crack size were then input to the crack growth code AFGROW [Boyd, et al., 1998] for
selected degrees of corrosion severity. The no-corrosion, constant amplitude peak stress of the baseline fatigue tests and crack growth analyses was 88.9 MPa with an *R* ratio of 0.2. Predicted cyclic life from
0.25 mm to 9 mm averaged about 30 percent more
than the test data.

Corrosion severity was modeled in
terms of percent of thinning with the attendant increase in stress. To reflect
corrosion severity, crack growth predictions were made for the somewhat arbitrarily selected levels of 0, 2, 5, 8, and 10 percent
corrosive thinning by proportionate adjustments of the stress levels.

For the specimen conditions being modeled, the population of lap joint
specimens has been divided into sub-populations based
on combinations of two MSD scenarios and five corrosion severity levels. Cracking
occurred in the two dominant MSD scenarios whose influence on crack growth was exhibited
through the stress intensity factor. Corrosion severity was characterized by the metric of
uniform thickness loss whose influence on crack growth is exhibited through the
experienced stress levels. Each combination of MSD scenario and thickness loss produces a
different crack growth analysis so that each combination must be individually analyzed in
the risk analysis.

Figure UD-4.2 illustrates the partitioning
of the total population of the lap joints into the ten sub-populations. Every lap joint
must fit into one of the sets of conditions defined by MSD scenario and thickness loss. The probability that cracks will initiate
under Scenarios 1 and 2 are *p*_{1}
(=8/13) and *p*_{2} (=5/13), respectively.
The probability that a randomly selected lap joint will
have uniform thickness loss level *j* is *q*_{j}._{ }POF*(T/S*_{i},L_{j}) =* *POF_{ij}(T) is the probability of fracture as
a function of time for the combination of MSD Scenario *i* and thickness loss *j*. The calculation of the unconditional
probability of failure for a random lap joint in the fleet for each corrosion severity
level is shown in the last column. An analogous calculation could be performed across
severity levels to obtain composite failure probabilities for each MSD scenario.

Corrosion Severity |
Proportion of Joints |
Dominant MSD |
Composite over MSD |

Scenario 1 *p*_{1} |
Scenario 2 *p*_{2} |

Thickness Loss 1 |
q_{1} |
POF_{11}(T) |
POF_{21}(T) |
p_{1}POF_{11}(T)+p_{2}POF_{21}(T) |

Thickness Loss 2 |
q_{2} |
POF_{12}(T) |
POF_{22}(T) |
p_{1}POF_{12}(T)+p_{2}POF_{22}(T) |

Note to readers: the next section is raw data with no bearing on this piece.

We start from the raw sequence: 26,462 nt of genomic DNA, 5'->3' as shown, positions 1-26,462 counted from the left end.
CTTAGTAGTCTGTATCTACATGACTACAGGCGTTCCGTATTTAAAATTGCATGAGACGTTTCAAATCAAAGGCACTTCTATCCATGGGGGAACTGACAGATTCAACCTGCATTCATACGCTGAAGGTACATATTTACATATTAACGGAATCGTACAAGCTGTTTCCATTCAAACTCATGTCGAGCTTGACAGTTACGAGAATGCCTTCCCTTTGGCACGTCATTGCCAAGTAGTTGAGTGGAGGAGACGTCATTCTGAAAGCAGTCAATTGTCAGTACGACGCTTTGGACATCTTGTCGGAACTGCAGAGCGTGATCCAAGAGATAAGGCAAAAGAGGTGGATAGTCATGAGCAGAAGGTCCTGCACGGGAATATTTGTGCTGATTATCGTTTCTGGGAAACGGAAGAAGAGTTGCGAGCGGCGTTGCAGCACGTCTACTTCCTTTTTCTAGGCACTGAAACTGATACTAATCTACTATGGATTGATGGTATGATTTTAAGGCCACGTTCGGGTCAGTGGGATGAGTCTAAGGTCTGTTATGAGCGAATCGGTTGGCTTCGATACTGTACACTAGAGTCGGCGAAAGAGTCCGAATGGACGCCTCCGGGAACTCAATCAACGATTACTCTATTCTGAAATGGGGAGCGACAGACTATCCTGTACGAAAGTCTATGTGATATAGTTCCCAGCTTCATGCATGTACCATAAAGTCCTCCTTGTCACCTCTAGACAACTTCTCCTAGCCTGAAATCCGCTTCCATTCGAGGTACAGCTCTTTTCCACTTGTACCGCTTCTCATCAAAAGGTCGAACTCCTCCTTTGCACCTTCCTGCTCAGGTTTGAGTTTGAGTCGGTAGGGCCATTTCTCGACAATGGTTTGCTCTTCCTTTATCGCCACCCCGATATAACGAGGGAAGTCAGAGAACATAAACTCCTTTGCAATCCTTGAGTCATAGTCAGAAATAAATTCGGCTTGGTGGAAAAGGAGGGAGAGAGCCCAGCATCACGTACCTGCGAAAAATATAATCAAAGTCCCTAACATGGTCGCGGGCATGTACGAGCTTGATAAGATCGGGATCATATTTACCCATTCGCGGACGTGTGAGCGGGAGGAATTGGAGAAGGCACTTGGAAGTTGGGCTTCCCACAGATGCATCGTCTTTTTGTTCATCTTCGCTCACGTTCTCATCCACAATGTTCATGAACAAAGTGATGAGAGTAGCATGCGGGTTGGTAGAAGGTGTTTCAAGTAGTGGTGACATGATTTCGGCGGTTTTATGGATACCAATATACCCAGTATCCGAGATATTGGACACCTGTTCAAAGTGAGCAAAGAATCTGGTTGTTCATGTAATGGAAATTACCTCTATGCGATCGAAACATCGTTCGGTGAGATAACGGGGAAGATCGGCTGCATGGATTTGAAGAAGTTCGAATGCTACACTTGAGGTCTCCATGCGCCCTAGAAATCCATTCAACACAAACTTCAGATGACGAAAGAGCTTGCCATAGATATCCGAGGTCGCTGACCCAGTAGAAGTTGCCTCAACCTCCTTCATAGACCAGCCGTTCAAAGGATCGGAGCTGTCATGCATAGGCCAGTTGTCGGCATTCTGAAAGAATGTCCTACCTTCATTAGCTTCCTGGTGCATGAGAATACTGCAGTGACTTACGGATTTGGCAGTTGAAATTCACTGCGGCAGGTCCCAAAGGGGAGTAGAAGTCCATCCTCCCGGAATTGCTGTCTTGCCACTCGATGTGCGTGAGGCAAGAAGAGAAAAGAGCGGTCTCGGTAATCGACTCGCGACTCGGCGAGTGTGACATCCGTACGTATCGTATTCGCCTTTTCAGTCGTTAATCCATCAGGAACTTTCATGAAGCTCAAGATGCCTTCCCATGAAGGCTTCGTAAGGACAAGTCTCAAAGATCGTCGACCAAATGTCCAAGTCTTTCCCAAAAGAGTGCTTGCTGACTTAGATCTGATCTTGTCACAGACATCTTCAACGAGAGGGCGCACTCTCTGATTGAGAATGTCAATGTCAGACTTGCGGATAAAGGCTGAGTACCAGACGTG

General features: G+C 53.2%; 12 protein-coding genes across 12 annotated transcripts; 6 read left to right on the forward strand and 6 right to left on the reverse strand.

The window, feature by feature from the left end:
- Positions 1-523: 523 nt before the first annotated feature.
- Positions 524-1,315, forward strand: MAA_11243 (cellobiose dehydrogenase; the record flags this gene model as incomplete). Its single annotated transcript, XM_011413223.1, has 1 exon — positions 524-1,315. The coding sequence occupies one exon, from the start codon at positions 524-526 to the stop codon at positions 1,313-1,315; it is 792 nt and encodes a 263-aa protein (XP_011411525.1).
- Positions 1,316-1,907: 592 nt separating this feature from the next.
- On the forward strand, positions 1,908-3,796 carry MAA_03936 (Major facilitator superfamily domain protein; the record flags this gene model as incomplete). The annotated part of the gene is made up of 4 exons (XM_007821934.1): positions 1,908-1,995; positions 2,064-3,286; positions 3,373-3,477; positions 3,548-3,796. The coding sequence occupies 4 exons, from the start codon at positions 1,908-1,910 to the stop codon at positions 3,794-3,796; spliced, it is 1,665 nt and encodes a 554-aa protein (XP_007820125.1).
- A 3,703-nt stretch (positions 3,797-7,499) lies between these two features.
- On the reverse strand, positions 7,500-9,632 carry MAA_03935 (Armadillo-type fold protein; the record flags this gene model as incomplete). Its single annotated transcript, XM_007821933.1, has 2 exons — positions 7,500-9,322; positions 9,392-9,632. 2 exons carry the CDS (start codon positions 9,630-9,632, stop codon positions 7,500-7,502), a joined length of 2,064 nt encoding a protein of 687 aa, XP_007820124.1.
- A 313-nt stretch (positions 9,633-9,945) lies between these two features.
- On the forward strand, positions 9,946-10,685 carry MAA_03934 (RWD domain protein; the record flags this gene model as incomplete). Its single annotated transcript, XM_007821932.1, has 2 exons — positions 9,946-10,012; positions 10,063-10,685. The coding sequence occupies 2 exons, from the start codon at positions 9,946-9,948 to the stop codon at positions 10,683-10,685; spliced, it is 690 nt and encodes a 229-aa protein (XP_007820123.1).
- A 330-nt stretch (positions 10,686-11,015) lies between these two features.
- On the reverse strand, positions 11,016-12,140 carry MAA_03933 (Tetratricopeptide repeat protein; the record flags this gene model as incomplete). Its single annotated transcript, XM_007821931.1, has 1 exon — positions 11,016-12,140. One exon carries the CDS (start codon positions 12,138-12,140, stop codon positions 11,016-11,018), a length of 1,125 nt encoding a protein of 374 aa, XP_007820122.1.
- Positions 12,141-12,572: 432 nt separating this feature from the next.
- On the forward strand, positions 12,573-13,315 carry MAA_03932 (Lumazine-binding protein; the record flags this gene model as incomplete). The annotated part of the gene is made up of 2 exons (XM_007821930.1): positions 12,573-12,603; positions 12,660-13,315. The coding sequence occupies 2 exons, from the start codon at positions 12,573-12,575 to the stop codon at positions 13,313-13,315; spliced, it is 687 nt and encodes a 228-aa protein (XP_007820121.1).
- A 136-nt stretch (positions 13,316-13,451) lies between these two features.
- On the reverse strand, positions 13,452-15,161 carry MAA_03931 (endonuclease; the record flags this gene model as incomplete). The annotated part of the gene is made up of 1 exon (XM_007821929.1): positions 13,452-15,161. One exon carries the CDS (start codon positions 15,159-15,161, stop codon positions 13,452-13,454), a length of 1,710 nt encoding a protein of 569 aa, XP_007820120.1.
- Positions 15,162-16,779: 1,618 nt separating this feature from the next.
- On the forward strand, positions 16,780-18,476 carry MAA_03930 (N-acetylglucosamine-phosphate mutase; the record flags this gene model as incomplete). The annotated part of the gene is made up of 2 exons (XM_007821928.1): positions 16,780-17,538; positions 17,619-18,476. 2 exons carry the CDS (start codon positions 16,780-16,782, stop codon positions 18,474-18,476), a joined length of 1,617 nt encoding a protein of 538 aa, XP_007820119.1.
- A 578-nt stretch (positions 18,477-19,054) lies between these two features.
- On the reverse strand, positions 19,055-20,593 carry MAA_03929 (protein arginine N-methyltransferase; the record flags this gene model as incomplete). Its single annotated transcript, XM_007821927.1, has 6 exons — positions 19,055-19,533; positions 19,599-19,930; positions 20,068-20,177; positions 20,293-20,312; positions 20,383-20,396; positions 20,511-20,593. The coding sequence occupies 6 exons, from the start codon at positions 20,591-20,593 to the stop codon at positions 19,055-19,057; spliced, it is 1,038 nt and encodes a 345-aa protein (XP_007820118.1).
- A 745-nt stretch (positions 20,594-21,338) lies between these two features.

Thickness Loss 3 |
q_{3} |
POF_{13}(T) |
POF_{23}(T) |
p_{1}POF_{13}(T)+p_{2}POF_{23}(T) |

Thickness Loss 4 |
q_{4} |
POF_{14}(T) |
POF_{24}(T) |
p_{1}POF_{14}(T)+p_{2}POF_{24}(T) |

Thickness Loss 5 |
q_{5} |
POF_{15}(T) |
POF_{25}(T) |
p_{1}POF_{15}(T)+p_{2}POF_{25}(T) |

POF_{ij}(T)
= POF(T/S_{i},L_{j}) = Probability of failure for Scenario i, Thickness
Loss j |

p_{ }=
Proportion of lap joints with crack initiating under Scenario i |

q_{j} = Proportion of lap joints with uniform thickness
loss at level j |

**Figure UD-4.2.** Conditional
Failure Probabilities for two MSD Scenarios and Five Levels of Uniform Thickness Loss.

An interpretation of the corrosion effects can be made directly from the
PROF output. If an estimate of the distribution of thickness loss in the fleet is also
available, the results of the individual runs of PROF can be combined using Equation
(UD-4.1) to provide an overall fracture probability for a randomly-selected detail.

POF(*T*) = S POF(*T/C*_{i}) · P(*C*_{i}) |
(UD-4.1) |

Further, the distribution of time to reach a fixed fracture probability
can be inferred from the percentiles associated with the corrosion severity levels. These
analyses will be demonstrated for corrosion in a representative lap joint.

It is realized that the risk analysis discussed herein does not account
for the stress levels increasing as a result of
increasing corrosion over the analysis period. At present, there are no accepted
models for the corrosion damage growth (thickness
loss) as a function of time so that the crack
growth calculations are based on the state of
corrosion at the beginning of the analysis interval.
In reality, the stresses in the spectrum should be